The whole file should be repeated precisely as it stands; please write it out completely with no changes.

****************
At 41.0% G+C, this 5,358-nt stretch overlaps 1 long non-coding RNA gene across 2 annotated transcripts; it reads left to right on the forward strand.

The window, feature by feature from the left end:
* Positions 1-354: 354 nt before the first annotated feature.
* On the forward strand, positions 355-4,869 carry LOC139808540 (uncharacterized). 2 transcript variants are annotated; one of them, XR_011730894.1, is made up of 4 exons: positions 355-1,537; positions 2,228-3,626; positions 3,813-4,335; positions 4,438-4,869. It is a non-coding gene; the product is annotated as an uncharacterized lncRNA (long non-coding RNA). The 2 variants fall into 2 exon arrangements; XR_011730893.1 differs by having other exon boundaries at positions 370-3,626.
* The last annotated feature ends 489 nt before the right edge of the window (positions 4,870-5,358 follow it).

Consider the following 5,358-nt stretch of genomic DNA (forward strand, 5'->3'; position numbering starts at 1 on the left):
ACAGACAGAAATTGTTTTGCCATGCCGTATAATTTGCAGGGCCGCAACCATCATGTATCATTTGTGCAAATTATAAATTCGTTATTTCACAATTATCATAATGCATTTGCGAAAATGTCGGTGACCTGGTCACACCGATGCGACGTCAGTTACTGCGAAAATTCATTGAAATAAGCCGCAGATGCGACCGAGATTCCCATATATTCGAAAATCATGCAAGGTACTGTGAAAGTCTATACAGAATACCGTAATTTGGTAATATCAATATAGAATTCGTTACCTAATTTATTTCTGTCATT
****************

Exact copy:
At 41.0% G+C, this 5,358-nt stretch overlaps 1 long non-coding RNA gene across 2 annotated transcripts; it reads left to right on the forward strand.

The window, feature by feature from the left end:
* Positions 1-354: 354 nt before the first annotated feature.
* On the forward strand, positions 355-4,869 carry LOC139808540 (uncharacterized). 2 transcript variants are annotated; one of them, XR_011730894.1, is made up of 4 exons: positions 355-1,537; positions 2,228-3,626; positions 3,813-4,335; positions 4,438-4,869. It is a non-coding gene; the product is annotated as an uncharacterized lncRNA (long non-coding RNA). The 2 variants fall into 2 exon arrangements; XR_011730893.1 differs by having other exon boundaries at positions 370-3,626.
* The last annotated feature ends 489 nt before the right edge of the window (positions 4,870-5,358 follow it).

Consider the following 5,358-nt stretch of genomic DNA (forward strand, 5'->3'; position numbering starts at 1 on the left):
ACAGACAGAAATTGTTTTGCCATGCCGTATAATTTGCAGGGCCGCAACCATCATGTATCATTTGTGCAAATTATAAATTCGTTATTTCACAATTATCATAATGCATTTGCGAAAATGTCGGTGACCTGGTCACACCGATGCGACGTCAGTTACTGCGAAAATTCATTGAAATAAGCCGCAGATGCGACCGAGATTCCCATATATTCGAAAATCATGCAAGGTACTGTGAAAGTCTATACAGAATACCGTAATTTGGTAATATCAATATAGAATTCGTTACCTAATTTATTTCTGTCATT